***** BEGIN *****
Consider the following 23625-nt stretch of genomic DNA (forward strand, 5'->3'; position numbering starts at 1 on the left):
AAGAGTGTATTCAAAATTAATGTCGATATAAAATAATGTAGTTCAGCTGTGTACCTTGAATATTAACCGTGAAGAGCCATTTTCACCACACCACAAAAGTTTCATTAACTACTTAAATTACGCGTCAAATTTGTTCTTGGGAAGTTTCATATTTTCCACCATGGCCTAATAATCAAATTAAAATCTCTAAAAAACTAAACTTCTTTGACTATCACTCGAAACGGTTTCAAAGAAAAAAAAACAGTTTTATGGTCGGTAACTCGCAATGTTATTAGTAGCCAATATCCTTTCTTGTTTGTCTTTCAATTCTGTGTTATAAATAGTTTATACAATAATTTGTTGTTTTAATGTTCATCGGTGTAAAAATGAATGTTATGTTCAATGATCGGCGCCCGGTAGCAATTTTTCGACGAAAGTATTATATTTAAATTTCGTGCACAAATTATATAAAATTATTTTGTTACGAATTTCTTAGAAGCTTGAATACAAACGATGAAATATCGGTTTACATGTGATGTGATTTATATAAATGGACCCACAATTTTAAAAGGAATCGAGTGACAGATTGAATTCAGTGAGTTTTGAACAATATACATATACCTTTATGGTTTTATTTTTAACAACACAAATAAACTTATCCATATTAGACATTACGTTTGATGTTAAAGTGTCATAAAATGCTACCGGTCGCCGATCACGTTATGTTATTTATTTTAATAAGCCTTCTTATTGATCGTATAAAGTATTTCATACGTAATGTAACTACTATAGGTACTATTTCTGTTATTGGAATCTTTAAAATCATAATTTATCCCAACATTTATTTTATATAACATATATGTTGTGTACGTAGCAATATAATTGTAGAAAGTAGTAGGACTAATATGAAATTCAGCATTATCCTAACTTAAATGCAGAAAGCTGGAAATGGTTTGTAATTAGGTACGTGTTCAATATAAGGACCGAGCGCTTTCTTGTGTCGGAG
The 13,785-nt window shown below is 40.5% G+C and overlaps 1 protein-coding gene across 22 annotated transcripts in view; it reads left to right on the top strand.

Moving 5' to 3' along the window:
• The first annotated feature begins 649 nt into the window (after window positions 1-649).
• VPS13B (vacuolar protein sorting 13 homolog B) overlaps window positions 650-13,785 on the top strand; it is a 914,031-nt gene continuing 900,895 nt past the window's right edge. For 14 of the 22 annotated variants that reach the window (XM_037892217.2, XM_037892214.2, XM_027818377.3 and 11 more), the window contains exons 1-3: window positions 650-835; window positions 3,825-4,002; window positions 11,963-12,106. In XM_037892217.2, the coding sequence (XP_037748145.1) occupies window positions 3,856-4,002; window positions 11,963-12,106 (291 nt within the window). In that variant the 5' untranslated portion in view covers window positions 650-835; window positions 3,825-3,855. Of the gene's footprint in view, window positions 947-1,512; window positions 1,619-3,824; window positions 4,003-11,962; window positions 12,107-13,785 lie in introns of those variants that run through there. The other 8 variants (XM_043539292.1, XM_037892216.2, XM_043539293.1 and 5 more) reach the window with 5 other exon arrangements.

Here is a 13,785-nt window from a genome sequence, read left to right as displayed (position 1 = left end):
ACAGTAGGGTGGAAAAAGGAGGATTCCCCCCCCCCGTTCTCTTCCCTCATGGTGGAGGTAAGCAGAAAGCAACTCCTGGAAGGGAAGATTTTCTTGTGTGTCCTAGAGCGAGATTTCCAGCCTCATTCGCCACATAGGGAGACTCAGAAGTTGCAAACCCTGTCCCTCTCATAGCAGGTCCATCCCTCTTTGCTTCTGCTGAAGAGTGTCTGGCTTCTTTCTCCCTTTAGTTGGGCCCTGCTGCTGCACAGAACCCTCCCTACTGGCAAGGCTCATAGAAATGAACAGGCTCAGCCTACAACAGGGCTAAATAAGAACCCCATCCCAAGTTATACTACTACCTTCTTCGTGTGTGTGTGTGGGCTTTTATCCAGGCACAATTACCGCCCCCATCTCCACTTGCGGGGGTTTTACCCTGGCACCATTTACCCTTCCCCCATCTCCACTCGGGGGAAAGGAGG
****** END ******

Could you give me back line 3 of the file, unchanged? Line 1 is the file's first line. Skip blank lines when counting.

The 13,785-nt window shown below is 40.5% G+C and overlaps 1 protein-coding gene across 22 annotated transcripts in view; it reads left to right on the top strand.